So, where would you place your business or the market research industry in general on this map? What is the balance between product, process, positional and paradigm innovation? How much of the innovation you see would you characterise as genuinely radical or merely incremental?

There is definitely a lot of cool stuff going on in market research right now. Everyday digital transformation offers us new data streams and opportunities to improve the research experience for respondents and clients. However, I believe the 4P framework highlights an innovation fallacy in market research. Scratch below the veneer of the technology arms race that is gripping new MR and you find a relatively narrow innovation landscape focused on incremental improvements to products and processes. Our tech obsession primarily addresses clients operational/ functional needs (faster, cheaper, etc.) and there is real strategic risk in this.

We are sleepwalking into further commoditisation of our industry under the guise of innovation. But, more importantly, the arms race distracts us from confronting the deeper ‘paradigm’ questions that clients have around the future purpose and value of market research. If you are not convinced, use the 4P framework to consider whether the current scope of innovation activity in market research is addressing the challenge laid down by Keith Weed of Unilever in October 2014’s Impact magazine:

“It’s moving toward inspiration and provocation. We need more breakthroughs and transformational actions, so market research can’t be passive….Researchers also need to understand people, rather than treating them purely as consumers of products.”

The greatest thing about digital and technology transformation is that it is democratic – anyone can get their hands on the tech. In our rapidly converging marketplace the technology only gives us permission to play. But Keith Weed is asking for a paradigm shift. Genuine competitive advantage comes from having better ideas and greater vision. And it’s people who have the ideas and vision, not the tech.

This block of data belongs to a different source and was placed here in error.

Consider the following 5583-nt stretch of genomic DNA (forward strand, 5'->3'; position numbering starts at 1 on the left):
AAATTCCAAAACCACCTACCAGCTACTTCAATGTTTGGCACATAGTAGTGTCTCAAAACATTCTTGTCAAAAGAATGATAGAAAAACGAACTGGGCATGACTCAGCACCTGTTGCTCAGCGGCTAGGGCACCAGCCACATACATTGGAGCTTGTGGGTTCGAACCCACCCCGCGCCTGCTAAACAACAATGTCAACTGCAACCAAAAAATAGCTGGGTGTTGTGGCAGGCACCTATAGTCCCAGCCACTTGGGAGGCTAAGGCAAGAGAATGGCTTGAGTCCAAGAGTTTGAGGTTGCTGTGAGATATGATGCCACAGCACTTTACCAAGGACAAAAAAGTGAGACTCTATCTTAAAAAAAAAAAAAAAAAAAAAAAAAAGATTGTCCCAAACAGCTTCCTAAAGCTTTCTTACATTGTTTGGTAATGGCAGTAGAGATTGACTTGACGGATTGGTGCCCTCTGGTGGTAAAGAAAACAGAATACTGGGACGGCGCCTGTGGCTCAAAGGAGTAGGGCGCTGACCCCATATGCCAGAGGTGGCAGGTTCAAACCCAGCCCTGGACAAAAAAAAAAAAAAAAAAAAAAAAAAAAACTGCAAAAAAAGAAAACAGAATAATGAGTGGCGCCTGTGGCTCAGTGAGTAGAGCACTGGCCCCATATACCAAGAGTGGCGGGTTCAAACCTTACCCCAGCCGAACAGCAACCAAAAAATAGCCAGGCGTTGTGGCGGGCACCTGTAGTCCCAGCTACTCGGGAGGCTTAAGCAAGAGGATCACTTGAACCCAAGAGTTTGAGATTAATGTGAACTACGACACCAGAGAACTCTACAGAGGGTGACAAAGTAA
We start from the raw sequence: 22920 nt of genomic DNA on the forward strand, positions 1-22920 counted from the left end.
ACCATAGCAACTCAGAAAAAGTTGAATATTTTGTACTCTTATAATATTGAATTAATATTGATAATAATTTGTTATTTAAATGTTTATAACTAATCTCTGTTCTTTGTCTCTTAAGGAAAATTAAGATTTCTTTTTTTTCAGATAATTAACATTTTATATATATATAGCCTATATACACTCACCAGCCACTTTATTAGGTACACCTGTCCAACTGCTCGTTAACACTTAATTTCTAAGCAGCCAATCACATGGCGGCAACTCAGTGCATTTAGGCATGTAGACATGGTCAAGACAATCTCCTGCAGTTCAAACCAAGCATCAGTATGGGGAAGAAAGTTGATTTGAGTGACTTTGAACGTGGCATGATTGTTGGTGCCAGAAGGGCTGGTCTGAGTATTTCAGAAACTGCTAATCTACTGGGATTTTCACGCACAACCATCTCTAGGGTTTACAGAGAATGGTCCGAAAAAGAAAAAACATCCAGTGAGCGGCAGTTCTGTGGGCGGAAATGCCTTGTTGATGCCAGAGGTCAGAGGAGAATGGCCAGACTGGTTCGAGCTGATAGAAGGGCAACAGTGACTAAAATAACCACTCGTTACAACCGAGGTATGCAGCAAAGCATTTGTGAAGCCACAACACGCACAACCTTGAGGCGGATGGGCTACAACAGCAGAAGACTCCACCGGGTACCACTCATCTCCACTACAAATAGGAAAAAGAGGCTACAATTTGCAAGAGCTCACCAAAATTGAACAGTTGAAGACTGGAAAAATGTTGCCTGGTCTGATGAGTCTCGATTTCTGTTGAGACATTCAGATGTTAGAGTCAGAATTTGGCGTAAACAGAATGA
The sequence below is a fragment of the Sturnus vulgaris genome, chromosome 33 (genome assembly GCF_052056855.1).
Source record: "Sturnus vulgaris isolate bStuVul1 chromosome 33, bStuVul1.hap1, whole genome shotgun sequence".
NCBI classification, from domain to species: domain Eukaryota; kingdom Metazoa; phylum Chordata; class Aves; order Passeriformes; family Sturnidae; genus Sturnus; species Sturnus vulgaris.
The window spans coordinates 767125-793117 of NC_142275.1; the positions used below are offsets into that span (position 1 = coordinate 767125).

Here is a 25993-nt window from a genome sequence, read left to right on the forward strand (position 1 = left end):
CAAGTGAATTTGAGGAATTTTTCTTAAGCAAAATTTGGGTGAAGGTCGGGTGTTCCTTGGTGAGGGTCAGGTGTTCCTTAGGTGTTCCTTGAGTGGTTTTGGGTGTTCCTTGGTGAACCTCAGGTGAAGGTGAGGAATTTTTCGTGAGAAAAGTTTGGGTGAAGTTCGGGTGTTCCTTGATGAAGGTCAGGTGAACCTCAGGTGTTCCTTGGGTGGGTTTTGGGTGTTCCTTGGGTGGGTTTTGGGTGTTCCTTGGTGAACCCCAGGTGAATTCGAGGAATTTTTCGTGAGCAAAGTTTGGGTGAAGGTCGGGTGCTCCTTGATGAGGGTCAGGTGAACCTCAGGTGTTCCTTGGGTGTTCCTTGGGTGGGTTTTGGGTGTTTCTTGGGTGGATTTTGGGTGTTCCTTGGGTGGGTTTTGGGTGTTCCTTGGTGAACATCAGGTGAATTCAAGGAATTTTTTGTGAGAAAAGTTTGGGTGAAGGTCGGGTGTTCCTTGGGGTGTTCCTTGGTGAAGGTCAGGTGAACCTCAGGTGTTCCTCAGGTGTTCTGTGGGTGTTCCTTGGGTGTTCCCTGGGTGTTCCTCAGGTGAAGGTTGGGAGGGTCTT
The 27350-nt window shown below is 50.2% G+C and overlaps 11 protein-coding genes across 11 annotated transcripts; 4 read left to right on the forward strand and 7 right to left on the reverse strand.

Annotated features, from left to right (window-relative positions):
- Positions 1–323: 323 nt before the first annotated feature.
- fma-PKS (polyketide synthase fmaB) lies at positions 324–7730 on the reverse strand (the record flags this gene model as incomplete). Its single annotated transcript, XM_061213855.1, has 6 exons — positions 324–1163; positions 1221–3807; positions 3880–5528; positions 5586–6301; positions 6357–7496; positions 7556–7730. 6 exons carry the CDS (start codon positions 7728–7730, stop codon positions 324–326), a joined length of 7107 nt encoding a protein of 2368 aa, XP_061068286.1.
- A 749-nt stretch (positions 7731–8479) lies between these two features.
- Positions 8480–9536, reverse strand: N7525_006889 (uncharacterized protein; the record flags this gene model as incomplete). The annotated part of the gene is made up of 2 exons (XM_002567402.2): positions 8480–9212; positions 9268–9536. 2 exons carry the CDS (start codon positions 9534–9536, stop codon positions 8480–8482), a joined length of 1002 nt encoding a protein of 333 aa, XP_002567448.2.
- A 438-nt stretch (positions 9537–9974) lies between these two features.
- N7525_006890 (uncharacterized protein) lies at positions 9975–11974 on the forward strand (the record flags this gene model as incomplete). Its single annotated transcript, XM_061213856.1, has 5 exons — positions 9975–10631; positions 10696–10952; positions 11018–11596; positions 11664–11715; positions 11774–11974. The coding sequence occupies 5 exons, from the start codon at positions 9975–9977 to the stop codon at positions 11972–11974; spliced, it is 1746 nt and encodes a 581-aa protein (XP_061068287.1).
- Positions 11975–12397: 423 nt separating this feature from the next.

Unfortunately as David Burkus notes in his Portable Guide to Leading Organisations: “Changing certain parts of an organisation is easy, changing people is hard.” That’s precisely why the tech is so tantalising. But the tech can’t help with the biggest transformational challenges facing market research.

As more clients follow Unilever in repurposing their businesses, demands for a step change in the support they receive from market research will continue to grow. They are demanding genuine creative partnership – the kind they get from other partners that are converging on the research market. So we need to confront the innovation fallacy and get comfortable with paradigm innovation.

Ian Murray is co-founder of research and strategy collective house51.

1 Comment

4 years ago

Here, here Ian. There is so much incremental innovation going on in technology-led platforms, each one with it's own particular strengths and none (as yet) that is delivering the optimum experience. In the end, none of them is able to deliver "new solutions/directions", merely new methods for delivering the same as could be delivered before the technology invasion - seldom faster, seldom cheaper and seldom better! At least when it comes to qualitative - which is all about "understanding people in all their complexities." Am I the only one who thinks this?